Erica: I could not have finished without having Julie and our other training partner out on the course. Having someone run with you or close to you makes you feel accountable to keep going. Singing old songs or talking about experiences from our childhoods keeps our minds occupied while our legs automatically went forward. It must have taken us 4 or 5 miles to remember the words to the Black Crowes songs Remedy and Hard to Handle. It’s more difficult to fight the demons in your head telling you to stop when you’re alone on the course and it’s the middle of the night. Only once did I momentarily think about stopping. It was between miles 66 and 72. I became dizzy and overcome with nausea. The humidity had caught up with me and I wasn’t eating enough. I ate a piece of ginger candy and rested for several minutes, then walked for 10 minutes. I forced myself to eat at the next aid station and felt better. Having fresh pacers after mile 60 helped as well.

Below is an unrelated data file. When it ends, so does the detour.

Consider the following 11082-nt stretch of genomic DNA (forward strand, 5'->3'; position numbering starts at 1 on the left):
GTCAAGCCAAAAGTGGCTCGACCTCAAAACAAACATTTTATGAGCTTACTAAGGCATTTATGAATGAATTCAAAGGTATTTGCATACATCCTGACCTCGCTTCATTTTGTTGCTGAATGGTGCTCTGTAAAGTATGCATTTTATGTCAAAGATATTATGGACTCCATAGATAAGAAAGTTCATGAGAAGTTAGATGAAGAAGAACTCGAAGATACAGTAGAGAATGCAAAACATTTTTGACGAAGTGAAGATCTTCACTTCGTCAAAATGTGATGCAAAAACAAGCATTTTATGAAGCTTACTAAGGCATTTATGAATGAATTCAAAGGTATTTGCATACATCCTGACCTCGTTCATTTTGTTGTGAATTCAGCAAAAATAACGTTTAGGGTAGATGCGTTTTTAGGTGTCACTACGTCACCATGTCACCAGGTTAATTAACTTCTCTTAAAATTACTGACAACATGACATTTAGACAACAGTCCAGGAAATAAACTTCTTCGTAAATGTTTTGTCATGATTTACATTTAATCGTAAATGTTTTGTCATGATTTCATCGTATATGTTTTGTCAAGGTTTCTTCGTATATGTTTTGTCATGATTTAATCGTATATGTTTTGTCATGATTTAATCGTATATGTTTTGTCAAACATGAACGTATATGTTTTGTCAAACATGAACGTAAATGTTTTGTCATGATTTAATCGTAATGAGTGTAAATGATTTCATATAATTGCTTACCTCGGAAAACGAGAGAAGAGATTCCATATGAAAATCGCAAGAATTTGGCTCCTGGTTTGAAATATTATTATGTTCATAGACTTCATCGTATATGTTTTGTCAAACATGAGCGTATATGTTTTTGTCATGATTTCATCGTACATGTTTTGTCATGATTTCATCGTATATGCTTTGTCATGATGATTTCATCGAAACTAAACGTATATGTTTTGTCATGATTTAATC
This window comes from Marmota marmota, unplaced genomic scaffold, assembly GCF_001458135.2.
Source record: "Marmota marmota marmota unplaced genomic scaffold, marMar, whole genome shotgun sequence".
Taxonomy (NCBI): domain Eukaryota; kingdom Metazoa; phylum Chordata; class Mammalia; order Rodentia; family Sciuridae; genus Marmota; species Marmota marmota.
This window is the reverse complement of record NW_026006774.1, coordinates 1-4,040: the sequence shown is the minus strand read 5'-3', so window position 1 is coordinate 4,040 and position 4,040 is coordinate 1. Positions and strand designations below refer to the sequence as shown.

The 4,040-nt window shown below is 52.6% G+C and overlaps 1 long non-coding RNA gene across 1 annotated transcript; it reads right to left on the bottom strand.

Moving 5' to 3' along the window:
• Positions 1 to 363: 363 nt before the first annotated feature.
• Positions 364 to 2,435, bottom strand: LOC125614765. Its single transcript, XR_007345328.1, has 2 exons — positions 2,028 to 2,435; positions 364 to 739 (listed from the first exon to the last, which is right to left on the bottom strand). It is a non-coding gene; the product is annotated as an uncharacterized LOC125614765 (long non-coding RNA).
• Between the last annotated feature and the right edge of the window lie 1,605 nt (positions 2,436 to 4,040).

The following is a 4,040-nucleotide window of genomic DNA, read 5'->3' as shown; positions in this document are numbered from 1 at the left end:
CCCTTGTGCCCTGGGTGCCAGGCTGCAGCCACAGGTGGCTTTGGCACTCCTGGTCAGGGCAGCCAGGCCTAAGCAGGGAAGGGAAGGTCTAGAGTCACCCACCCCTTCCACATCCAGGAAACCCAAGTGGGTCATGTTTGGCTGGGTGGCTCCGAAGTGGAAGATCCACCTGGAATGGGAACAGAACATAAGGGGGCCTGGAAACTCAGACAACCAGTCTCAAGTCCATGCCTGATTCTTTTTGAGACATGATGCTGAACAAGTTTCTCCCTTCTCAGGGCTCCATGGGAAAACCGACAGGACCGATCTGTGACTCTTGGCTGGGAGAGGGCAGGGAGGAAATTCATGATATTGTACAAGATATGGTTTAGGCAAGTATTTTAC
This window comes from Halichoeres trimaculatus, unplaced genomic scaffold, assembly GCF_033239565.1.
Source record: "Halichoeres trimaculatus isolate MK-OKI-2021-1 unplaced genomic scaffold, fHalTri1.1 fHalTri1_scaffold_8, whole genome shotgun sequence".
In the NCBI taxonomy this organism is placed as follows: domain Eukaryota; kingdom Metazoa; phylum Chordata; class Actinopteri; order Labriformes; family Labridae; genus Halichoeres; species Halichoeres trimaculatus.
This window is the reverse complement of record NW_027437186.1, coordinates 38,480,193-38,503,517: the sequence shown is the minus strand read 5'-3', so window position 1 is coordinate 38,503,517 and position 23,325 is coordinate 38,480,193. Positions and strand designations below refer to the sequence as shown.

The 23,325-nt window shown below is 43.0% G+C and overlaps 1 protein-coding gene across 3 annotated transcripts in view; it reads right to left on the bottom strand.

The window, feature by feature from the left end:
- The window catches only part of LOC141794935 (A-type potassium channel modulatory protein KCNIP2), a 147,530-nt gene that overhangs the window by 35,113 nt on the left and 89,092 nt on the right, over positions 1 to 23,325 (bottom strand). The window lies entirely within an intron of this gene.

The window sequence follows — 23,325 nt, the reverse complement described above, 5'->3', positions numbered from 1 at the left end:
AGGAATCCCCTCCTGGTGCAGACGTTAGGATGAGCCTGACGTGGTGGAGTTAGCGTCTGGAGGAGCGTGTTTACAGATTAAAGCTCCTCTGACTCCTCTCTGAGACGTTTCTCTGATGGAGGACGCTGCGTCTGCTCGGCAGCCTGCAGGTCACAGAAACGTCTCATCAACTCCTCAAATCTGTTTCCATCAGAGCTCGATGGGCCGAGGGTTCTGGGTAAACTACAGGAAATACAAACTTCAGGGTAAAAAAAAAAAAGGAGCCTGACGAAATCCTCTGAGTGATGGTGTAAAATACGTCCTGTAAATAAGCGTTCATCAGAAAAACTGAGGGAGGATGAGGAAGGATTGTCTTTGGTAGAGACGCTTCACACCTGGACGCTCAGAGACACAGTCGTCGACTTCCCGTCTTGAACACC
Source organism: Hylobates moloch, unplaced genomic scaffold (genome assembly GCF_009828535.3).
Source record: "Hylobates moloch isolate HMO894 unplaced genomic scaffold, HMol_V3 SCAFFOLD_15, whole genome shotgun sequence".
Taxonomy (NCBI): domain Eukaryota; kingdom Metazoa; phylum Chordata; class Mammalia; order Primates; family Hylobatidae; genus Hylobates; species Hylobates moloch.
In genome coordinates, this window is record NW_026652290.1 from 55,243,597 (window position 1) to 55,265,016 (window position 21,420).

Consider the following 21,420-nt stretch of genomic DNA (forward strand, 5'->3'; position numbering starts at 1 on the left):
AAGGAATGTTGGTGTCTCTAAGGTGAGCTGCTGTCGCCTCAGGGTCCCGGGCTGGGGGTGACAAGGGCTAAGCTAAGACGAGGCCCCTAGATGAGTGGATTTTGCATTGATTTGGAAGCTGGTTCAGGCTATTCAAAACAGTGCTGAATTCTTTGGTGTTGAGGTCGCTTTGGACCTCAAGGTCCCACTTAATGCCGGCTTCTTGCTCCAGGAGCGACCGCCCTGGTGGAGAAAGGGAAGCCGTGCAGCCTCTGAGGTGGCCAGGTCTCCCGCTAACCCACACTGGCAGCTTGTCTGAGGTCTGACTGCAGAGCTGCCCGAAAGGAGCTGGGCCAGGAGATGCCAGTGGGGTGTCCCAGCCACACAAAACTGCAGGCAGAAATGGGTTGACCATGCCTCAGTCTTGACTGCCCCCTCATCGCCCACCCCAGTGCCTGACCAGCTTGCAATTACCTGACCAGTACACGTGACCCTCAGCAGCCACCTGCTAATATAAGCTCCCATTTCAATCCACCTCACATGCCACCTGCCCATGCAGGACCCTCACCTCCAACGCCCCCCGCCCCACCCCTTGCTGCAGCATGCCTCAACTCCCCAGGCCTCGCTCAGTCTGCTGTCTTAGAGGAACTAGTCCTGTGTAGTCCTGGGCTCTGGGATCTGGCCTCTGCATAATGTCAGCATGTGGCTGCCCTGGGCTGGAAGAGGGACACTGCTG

Julie: Luckily, we had each other during the race. It seemed that everyone hit a low spot at a different time, so someone was always available to encourage the person who was down. The one saying I find to be especially true about ultra-running is: “No matter how good or bad you feel, don’t worry, it will change.”
rUnladylike: How did your body feel after the race and in the days following? How did it compare to running a marathon?
Erica: My feet were achy and I just wanted to sit down and take off my shoes. The course was sandy so I wanted a shower to get rid of the 28+ hours of grit! I had 4 blisters, my left Achilles was really tight and for 3 days after the race my legs and feet were swollen. I felt better after the 100-miler when compared to my disastrous 100K. I think a marathon is more tiring because you exert much more energy in a shorter amount of time.